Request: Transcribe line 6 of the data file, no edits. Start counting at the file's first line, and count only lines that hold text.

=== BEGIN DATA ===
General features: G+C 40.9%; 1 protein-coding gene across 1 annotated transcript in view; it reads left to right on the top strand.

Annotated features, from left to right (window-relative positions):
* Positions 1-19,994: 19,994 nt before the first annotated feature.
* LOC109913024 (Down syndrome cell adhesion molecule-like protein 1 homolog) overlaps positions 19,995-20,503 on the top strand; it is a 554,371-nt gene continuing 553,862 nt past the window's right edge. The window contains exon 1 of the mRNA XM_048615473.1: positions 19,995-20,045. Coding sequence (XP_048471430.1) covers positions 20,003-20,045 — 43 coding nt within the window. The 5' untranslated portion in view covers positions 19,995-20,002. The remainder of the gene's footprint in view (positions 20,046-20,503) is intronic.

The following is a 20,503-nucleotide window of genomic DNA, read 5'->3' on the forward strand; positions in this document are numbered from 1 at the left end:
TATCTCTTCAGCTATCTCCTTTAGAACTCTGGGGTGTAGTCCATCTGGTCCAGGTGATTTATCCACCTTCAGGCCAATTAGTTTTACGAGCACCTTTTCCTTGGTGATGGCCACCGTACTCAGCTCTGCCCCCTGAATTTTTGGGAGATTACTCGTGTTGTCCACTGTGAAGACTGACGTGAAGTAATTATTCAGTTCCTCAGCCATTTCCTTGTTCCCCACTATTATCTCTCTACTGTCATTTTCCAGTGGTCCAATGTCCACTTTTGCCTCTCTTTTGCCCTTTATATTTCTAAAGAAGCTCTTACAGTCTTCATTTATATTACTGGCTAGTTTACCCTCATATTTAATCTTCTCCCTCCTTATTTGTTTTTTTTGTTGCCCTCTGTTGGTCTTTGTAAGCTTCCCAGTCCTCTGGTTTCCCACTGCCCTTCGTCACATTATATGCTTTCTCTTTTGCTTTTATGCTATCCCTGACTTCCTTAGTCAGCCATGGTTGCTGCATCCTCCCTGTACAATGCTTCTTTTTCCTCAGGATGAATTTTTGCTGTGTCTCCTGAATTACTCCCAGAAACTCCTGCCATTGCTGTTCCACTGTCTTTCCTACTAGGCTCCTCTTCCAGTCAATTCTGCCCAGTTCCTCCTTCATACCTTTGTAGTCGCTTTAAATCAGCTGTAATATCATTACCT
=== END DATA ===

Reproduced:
TATCTCTTCAGCTATCTCCTTTAGAACTCTGGGGTGTAGTCCATCTGGTCCAGGTGATTTATCCACCTTCAGGCCAATTAGTTTTACGAGCACCTTTTCCTTGGTGATGGCCACCGTACTCAGCTCTGCCCCCTGAATTTTTGGGAGATTACTCGTGTTGTCCACTGTGAAGACTGACGTGAAGTAATTATTCAGTTCCTCAGCCATTTCCTTGTTCCCCACTATTATCTCTCTACTGTCATTTTCCAGTGGTCCAATGTCCACTTTTGCCTCTCTTTTGCCCTTTATATTTCTAAAGAAGCTCTTACAGTCTTCATTTATATTACTGGCTAGTTTACCCTCATATTTAATCTTCTCCCTCCTTATTTGTTTTTTTTGTTGCCCTCTGTTGGTCTTTGTAAGCTTCCCAGTCCTCTGGTTTCCCACTGCCCTTCGTCACATTATATGCTTTCTCTTTTGCTTTTATGCTATCCCTGACTTCCTTAGTCAGCCATGGTTGCTGCATCCTCCCTGTACAATGCTTCTTTTTCCTCAGGATGAATTTTTGCTGTGTCTCCTGAATTACTCCCAGAAACTCCTGCCATTGCTGTTCCACTGTCTTTCCTACTAGGCTCCTCTTCCAGTCAATTCTGCCCAGTTCCTCCTTCATACCTTTGTAGTCGCTTTAAATCAGCTGTAATATCATTACCT